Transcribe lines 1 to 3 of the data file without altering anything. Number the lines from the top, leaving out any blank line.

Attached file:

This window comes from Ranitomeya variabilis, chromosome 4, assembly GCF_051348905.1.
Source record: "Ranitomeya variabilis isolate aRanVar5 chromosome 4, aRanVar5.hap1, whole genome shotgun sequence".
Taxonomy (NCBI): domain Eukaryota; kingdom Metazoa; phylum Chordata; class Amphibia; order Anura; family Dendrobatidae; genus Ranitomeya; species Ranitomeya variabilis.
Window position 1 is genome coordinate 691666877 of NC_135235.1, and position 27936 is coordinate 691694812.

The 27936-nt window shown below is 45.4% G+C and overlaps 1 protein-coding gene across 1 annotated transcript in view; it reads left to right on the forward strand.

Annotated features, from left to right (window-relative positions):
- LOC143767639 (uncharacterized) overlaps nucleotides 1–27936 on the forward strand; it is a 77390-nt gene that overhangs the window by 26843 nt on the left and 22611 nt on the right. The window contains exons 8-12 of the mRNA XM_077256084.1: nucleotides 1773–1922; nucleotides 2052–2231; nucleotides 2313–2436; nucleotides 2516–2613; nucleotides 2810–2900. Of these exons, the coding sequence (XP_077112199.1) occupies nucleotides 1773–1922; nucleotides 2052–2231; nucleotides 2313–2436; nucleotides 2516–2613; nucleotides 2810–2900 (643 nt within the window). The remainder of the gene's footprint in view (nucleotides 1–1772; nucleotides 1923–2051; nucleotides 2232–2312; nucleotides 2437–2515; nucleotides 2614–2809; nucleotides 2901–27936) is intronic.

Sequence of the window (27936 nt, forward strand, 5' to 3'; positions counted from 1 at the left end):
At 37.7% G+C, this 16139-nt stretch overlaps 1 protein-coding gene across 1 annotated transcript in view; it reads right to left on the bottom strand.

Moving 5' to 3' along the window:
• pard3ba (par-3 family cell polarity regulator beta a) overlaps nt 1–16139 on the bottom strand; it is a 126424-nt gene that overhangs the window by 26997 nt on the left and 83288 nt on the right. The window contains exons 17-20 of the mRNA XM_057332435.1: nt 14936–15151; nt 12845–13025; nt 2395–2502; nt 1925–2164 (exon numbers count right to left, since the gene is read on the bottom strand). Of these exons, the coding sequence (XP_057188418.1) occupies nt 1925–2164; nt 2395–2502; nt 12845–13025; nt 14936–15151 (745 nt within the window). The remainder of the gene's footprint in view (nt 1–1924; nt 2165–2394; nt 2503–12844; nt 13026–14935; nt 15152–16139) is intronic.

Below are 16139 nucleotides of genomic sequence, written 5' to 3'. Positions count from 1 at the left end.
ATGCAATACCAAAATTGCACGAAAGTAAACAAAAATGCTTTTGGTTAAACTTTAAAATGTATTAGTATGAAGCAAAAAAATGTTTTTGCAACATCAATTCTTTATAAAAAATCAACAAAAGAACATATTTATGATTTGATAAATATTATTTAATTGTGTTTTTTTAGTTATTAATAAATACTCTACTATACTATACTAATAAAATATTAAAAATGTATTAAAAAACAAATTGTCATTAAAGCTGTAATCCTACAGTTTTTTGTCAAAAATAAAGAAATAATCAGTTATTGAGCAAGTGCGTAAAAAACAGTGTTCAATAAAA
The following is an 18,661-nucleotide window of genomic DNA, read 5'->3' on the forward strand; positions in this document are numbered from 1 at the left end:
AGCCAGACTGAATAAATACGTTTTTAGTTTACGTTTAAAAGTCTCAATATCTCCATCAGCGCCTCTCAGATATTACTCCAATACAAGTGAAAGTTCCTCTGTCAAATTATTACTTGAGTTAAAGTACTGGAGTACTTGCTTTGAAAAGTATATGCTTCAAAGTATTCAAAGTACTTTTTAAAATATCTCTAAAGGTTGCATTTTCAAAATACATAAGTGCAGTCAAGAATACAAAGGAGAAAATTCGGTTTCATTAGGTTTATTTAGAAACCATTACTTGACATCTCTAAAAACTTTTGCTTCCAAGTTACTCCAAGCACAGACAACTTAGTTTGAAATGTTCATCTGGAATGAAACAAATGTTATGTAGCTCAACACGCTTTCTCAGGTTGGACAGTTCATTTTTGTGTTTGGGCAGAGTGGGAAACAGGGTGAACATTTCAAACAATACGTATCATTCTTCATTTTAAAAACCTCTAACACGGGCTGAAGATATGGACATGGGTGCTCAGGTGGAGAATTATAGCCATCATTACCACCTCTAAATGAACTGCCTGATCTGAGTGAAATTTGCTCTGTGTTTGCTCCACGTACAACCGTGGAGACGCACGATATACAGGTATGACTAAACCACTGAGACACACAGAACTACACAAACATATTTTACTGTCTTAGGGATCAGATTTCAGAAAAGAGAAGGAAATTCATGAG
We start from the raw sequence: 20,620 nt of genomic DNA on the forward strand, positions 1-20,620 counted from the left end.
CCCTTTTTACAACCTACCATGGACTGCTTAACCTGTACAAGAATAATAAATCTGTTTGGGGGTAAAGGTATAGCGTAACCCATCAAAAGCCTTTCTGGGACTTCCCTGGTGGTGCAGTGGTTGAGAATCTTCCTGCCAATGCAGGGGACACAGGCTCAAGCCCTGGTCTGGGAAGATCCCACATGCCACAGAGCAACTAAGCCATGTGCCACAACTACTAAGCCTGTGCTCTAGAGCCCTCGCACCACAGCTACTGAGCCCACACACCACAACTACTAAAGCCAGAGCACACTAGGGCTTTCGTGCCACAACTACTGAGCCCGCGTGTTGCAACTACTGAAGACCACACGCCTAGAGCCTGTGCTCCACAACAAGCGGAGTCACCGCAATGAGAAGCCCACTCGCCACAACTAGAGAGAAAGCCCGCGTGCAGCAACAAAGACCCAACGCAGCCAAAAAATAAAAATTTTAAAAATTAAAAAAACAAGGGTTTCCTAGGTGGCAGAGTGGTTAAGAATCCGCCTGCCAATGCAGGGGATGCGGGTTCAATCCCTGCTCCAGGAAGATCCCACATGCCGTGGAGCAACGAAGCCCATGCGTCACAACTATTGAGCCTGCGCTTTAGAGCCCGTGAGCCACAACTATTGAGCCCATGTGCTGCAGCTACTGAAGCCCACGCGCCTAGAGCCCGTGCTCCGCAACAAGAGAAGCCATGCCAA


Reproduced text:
This window comes from Ranitomeya variabilis, chromosome 4, assembly GCF_051348905.1.
Source record: "Ranitomeya variabilis isolate aRanVar5 chromosome 4, aRanVar5.hap1, whole genome shotgun sequence".
Taxonomy (NCBI): domain Eukaryota; kingdom Metazoa; phylum Chordata; class Amphibia; order Anura; family Dendrobatidae; genus Ranitomeya; species Ranitomeya variabilis.